To remind, on the same day divers recovered two bodies belonging to the crew members of the ill-fated dredger.
The ships collided while they were some 1.7 nautical miles south-west of Sisters Island, causing the Dominican-registered dredger to capsize. Kartika Segara reported damage to its starboard bow, nevertheless, the 26 Indonesian crew did not sustain any injuries.
The incident happened while the dredger was transiting the westbound lane and the tanker was departing Singapore and joining the eastbound lane of the Traffic Separation Scheme (TSS) in the Singapore Strait.
Commenting on the collision, MPA said earlier that prior to the collision, Singapore's Vessel Traffic Information System (VTIS) had provided timely navigational information and warnings to both vessels to take preventive actions to avoid a collision.
''While the vessels acknowledged the information provided by the Singapore VTIS, the collision was not averted.''
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|IMO to Discuss HSFO Carriage Ban on Ships without Scrubbers|
The International Maritime Organization (IMO) is set to discuss the introduction of a ban on the carriage of high sulphur fuel oil (HSFO) as bunkers on ships without scrubbers in February 2018.
The proposal would be considered at the 5th session of IMO's Sub-Committee on Pollution Prevention and Response (PPR 5) as part of an effort to promote consistent implementation of the 0.50% global sulphur limit that takes effect from the start of 2020.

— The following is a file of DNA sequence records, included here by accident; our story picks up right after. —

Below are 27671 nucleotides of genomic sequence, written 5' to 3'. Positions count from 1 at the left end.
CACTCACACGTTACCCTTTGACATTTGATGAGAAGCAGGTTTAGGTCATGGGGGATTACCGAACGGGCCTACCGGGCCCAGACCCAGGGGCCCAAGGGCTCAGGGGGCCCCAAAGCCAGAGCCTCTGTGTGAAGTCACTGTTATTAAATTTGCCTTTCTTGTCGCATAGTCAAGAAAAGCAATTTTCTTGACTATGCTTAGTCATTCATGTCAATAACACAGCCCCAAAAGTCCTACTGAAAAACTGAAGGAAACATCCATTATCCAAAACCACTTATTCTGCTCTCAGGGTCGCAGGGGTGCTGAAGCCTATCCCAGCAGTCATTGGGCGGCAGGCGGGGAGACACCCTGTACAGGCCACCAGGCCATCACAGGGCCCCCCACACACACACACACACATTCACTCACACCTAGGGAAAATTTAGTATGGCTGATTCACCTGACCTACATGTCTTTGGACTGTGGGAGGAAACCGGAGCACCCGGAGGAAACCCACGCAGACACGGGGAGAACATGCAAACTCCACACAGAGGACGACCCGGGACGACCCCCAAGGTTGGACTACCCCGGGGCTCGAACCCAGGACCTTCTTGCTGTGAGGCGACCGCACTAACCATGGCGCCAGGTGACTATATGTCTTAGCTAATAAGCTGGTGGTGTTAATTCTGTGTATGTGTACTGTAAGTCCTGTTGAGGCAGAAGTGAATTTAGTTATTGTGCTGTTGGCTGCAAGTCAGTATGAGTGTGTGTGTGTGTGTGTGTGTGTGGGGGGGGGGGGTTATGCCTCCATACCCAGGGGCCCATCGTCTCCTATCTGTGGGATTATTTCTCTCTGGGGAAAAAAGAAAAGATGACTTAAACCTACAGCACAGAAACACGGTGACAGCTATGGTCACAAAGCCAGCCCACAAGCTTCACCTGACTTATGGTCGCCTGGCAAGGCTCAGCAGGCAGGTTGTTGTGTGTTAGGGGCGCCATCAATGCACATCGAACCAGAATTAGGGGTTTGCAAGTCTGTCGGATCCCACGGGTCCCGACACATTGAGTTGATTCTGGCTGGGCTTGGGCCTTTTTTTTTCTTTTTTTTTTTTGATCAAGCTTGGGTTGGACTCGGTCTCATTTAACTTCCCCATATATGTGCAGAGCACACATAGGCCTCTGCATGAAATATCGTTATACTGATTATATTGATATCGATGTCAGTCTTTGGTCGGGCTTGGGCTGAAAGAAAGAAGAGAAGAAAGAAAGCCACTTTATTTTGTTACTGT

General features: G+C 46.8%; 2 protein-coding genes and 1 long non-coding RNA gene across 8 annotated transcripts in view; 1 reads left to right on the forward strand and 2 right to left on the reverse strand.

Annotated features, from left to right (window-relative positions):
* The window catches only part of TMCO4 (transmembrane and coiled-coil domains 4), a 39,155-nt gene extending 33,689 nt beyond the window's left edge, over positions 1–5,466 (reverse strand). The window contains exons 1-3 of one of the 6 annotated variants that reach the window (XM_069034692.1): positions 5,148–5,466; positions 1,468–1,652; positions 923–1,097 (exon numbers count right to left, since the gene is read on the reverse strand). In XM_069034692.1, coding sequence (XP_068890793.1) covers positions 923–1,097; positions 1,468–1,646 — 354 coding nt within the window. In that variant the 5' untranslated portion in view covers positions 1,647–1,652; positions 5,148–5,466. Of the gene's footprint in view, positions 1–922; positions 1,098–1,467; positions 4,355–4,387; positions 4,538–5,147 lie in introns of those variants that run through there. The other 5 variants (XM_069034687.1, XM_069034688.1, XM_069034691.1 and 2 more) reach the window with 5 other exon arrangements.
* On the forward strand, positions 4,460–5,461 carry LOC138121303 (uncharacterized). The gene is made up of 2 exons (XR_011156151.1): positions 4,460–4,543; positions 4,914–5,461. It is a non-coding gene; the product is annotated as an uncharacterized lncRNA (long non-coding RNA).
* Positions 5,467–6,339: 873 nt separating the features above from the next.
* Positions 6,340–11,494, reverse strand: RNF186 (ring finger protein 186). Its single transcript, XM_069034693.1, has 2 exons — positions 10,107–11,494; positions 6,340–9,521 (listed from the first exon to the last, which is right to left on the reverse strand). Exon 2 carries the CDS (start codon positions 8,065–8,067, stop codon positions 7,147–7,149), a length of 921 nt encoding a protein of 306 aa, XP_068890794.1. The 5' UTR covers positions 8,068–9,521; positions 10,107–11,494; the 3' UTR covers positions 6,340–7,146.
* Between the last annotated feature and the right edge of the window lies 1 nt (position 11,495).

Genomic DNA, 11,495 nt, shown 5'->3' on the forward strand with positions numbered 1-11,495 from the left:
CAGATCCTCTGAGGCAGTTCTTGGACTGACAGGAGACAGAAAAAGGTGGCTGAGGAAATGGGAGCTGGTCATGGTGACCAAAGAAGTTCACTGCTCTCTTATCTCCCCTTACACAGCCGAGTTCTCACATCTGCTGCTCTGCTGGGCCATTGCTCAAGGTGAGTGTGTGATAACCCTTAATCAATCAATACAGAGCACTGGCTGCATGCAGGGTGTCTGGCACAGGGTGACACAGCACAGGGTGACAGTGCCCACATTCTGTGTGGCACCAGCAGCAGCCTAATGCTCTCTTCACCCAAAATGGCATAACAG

At the PPR 4 in January this year, the International Bunker Industry Association (IBIA) presented a suite of proposals regarding implementation of the 0.50% sulphur limit in 2020.
''It is already within the powers of PSCOs to enforce compliance within their coastal waters to ensure the coastal State is reaping the air quality benefits of the regulation. Should evidence emerge that implementation is uneven, measures to enhance more universal compliance may be considered, for example by making it an offence under the regulation for a ship to carry fuels above 0.50% sulphur unless that ship has approved alternative compliance methods installed, or a valid exemption,'' IBIA said.
Additionally, Norway suggested to PPR 4 that the Sub-Committee should consider ''a specific prohibition'' to carry bunkers exceeding 0.50% sulphur right away, and intends to bring a more detailed proposal to PPR 5 in the hope of introducing a carriage ban as soon as possible.
IBIA informed that a carriage ban on HSFO as bunkers for ships without valid exemptions ''could make it easier to enforce the global sulphur cap as this can be detected in port, either by document check or by sampling and analysis of the fuel oil.''
From 2020, a ship will have no legitimate reason to bunker fuel with more than 0.50% sulphur unless it has approved abatement technology or a valid exemption to trial such technology.
The MARPOL Annex VI does not ban a ship from carrying high sulphur fuel oil (HSFO), it only regulates sulphur oxide (SOx) emissions which have to be met either through using low sulphur fuel or cleaning SOx out of the exhaust gas.
''It isn't clear yet how a carriage ban could be written into the regulation. It would require changes to MARPOL Annex VI and this usually requires MEPC to specifically approve a ''new output'' to amend the regulation,'' according to IBIA.
If a regulatory change to introduce such a carriage ban reaches agreement stage at PPR 5, and gets sent to MEPC 72 for approval and then gets formally adopted at MEPC 73, it could enter into force as soon as March 1, 2020, IBIA said.
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|K Line Names New LNG Carrier for Ichthys Project|
Japan's shipping major Kawasaki Kisen Kaisha (K Line) has named a newly-built liquefied natural gas (LNG) carrier at Mitsubishi Heavy Industries' Nagasaki Shipyard.